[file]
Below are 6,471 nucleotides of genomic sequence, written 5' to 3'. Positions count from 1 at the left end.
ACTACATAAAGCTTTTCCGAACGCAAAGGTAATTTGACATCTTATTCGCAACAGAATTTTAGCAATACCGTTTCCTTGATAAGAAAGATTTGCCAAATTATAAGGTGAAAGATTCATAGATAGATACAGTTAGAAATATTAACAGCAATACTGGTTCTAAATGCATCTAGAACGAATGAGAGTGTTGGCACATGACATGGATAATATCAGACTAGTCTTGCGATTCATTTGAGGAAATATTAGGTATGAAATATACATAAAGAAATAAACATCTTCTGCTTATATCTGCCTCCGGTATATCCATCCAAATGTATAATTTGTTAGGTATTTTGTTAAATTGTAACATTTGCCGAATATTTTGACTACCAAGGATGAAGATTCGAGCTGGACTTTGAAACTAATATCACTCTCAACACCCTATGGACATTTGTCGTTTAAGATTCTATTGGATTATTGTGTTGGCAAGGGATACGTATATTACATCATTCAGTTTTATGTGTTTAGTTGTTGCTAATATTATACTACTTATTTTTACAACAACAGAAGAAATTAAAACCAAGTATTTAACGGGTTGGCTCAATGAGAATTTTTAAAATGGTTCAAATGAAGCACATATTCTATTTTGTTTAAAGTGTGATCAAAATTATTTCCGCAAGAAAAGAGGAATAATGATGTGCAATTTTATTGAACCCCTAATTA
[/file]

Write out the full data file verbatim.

Below are 6,471 nucleotides of genomic sequence, written 5' to 3'. Positions count from 1 at the left end.
ACTACATAAAGCTTTTCCGAACGCAAAGGTAATTTGACATCTTATTCGCAACAGAATTTTAGCAATACCGTTTCCTTGATAAGAAAGATTTGCCAAATTATAAGGTGAAAGATTCATAGATAGATACAGTTAGAAATATTAACAGCAATACTGGTTCTAAATGCATCTAGAACGAATGAGAGTGTTGGCACATGACATGGATAATATCAGACTAGTCTTGCGATTCATTTGAGGAAATATTAGGTATGAAATATACATAAAGAAATAAACATCTTCTGCTTATATCTGCCTCCGGTATATCCATCCAAATGTATAATTTGTTAGGTATTTTGTTAAATTGTAACATTTGCCGAATATTTTGACTACCAAGGATGAAGATTCGAGCTGGACTTTGAAACTAATATCACTCTCAACACCCTATGGACATTTGTCGTTTAAGATTCTATTGGATTATTGTGTTGGCAAGGGATACGTATATTACATCATTCAGTTTTATGTGTTTAGTTGTTGCTAATATTATACTACTTATTTTTACAACAACAGAAGAAATTAAAACCAAGTATTTAACGGGTTGGCTCAATGAGAATTTTTAAAATGGTTCAAATGAAGCACATATTCTATTTTGTTTAAAGTGTGATCAAAATTATTTCCGCAAGAAAAGAGGAATAATGATGTGCAATTTTATTGAACCCCTAATTA